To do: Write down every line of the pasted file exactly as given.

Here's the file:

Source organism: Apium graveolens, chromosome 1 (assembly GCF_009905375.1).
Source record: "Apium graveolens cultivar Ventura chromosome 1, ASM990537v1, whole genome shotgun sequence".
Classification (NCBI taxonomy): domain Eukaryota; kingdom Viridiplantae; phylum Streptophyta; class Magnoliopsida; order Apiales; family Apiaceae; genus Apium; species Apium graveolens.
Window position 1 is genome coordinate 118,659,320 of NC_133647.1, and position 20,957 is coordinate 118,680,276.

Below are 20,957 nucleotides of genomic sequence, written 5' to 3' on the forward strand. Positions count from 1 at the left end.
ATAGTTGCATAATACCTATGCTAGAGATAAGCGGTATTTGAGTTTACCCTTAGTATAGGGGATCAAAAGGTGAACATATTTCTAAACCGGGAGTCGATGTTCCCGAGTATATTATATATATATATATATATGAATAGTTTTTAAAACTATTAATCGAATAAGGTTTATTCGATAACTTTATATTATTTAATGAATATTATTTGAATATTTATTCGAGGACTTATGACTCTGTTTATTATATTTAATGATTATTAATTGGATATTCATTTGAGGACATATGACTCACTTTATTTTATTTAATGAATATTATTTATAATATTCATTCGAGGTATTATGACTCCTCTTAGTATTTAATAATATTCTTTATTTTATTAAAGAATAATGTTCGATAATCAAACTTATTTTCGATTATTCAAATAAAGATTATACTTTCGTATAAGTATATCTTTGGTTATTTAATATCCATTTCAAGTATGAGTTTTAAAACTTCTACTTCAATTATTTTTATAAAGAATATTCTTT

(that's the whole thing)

Source organism: Apium graveolens, chromosome 1 (assembly GCF_009905375.1).
Source record: "Apium graveolens cultivar Ventura chromosome 1, ASM990537v1, whole genome shotgun sequence".
Classification (NCBI taxonomy): domain Eukaryota; kingdom Viridiplantae; phylum Streptophyta; class Magnoliopsida; order Apiales; family Apiaceae; genus Apium; species Apium graveolens.
Window position 1 is genome coordinate 118,659,320 of NC_133647.1, and position 20,957 is coordinate 118,680,276.

Below are 20,957 nucleotides of genomic sequence, written 5' to 3' on the forward strand. Positions count from 1 at the left end.
ATAGTTGCATAATACCTATGCTAGAGATAAGCGGTATTTGAGTTTACCCTTAGTATAGGGGATCAAAAGGTGAACATATTTCTAAACCGGGAGTCGATGTTCCCGAGTATATTATATATATATATATATATGAATAGTTTTTAAAACTATTAATCGAATAAGGTTTATTCGATAACTTTATATTATTTAATGAATATTATTTGAATATTTATTCGAGGACTTATGACTCTGTTTATTATATTTAATGATTATTAATTGGATATTCATTTGAGGACATATGACTCACTTTATTTTATTTAATGAATATTATTTATAATATTCATTCGAGGTATTATGACTCCTCTTAGTATTTAATAATATTCTTTATTTTATTAAAGAATAATGTTCGATAATCAAACTTATTTTCGATTATTCAAATAAAGATTATACTTTCGTATAAGTATATCTTTGGTTATTTAATATCCATTTCAAGTATGAGTTTTAAAACTTCTACTTCAATTATTTTTATAAAGAATATTCTTT